Our new neighborhood handbook includes a wealth of helpful information, including the history of Barton Hills, tips on tree care, healthy landscape practices, dealing with foundation problems, zoning and building permit information, and much more.

Find out how to get one for your new neighbor (and one for you, too) here.

The new Barton Hill Neighborhood Handbook includes a fascinating chapter on the history of our treasured neighborhood, authored by Dick Kallerman. We’ve published this chapter online for your reading enjoyment, along with an original newspaper ad from 1956 which proclaimed Barton Hills as “the world’s largest air-conditioned subdivision.”

 

February 7 Workday Report

We had our day in the sun!

1) the community service kids moved lots of BIG stones (one estimated at 1200 lbs.!) to create edging for our “native revegetation” bed at the trailhead, and for a large stone safety step at the bottom of the trail;

2) 16 cubic yards of planting soil was wheelbarrowed from the street to the new planting bed & spread;

3) 10 cubic yards of topmulch was wheelbarrowed from the street to the new planting bed & spread;

4) 21 native trees were planted along the top entry trail and in the new planting bed;

5) some of our collected native seeds were planted in the new amended planting beds;

6) mounds and piles of nandina and ligustrum were extracted and now serve as erosion filters along the steep hillside trail;

7) the trailhead was weeded and the stone edging was repaired;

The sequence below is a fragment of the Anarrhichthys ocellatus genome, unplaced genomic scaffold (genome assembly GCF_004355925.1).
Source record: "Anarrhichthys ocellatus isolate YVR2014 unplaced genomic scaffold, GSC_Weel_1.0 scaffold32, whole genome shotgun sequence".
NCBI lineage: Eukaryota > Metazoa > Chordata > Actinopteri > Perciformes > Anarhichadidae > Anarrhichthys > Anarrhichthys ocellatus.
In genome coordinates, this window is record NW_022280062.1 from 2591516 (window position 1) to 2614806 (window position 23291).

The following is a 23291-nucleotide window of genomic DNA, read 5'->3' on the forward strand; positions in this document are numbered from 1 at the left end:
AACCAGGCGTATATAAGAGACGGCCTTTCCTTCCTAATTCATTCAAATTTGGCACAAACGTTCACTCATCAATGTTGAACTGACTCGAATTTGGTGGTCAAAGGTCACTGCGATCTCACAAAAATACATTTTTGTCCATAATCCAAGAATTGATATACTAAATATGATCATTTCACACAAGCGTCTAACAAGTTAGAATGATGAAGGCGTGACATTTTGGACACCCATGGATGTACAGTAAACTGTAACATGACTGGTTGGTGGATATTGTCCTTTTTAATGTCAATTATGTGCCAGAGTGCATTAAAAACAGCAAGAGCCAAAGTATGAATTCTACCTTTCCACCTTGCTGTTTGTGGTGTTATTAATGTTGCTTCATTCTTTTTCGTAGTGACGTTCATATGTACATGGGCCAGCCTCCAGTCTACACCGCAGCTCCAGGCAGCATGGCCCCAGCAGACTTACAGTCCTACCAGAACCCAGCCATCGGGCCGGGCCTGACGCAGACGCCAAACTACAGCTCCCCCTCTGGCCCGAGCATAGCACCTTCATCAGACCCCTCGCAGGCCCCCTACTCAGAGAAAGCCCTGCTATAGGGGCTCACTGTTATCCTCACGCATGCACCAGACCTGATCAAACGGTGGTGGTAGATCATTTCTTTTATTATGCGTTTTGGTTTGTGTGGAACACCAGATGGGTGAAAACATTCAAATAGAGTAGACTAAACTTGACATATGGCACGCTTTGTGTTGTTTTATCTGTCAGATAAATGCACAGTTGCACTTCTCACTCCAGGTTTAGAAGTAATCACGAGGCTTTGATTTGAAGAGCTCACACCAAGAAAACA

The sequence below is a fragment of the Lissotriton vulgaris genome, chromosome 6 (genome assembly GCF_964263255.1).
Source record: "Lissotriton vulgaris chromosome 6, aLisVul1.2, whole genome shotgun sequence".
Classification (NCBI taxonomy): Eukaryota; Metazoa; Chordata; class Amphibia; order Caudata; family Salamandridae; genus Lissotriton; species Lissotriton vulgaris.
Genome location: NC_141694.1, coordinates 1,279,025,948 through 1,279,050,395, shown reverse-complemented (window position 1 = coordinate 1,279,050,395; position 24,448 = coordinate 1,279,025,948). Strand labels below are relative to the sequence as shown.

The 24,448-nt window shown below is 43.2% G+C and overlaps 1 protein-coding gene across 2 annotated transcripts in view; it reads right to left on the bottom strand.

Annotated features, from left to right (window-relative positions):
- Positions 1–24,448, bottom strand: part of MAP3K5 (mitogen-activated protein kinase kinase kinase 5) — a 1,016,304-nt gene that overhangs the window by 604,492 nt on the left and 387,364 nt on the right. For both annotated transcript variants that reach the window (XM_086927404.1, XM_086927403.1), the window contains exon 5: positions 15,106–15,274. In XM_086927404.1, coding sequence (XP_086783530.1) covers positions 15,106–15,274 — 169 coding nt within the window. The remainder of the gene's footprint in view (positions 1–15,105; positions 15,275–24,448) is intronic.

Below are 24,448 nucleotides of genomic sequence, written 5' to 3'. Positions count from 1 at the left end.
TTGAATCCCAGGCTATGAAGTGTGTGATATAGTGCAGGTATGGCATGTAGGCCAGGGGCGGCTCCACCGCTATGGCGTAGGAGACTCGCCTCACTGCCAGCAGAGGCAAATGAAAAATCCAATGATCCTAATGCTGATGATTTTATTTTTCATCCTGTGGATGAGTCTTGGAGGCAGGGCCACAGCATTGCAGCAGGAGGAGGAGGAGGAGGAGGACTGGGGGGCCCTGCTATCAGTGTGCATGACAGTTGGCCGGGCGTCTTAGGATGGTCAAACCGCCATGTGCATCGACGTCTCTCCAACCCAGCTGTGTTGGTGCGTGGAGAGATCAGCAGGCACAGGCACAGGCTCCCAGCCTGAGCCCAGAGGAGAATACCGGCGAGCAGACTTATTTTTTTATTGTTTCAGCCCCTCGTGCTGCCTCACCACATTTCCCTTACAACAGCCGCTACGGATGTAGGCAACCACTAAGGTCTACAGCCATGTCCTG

8) the ligustrum and chinaberry stumps in the revegetation bed were treated with “stump remover” to keep them from resprouting (the Parks Dept. provided crew to remove the tangle of large ligustrum and chinaberry trees to make room for our revegetation project – last Tuesday the area looked a bit like a war zone);

9) trash was collected on the upper hillside, along the trail, and in the lower creek bed;

You are invited to visit the trail to meet our newly planted tree friends: mountain laurel, montezuma cypress, mexican buckeye, wafer ash, golden leadball, eastern red cedar, burr oak, and lacey oak.

Glee Ingram

 

Barton Hills Elementary Grocery Cards

Barton Hills Elementary PTA is selling Gift Cards to HEB/Central Market, and Randall’s! We are inviting our neighbors to join in and support Barton Hills Elementary.

Here is how it works: You purchase a gift card to HEB/Central Market and/or Randall’s from the Barton Hills PTA. You pay the face value for the card. Barton Hills PTA then purchases the cards at a 5% discount. They mail the cards to our school and you pick them up there. They are as good as cash, they do not expire, and come in $100 increments.

This is an ongoing program – each month you can purchase your gift card through the school. For more information, or to purchase your grocery cards, contact PTA President Karen Dulaney Smith at 707-8610, or email her at .

 
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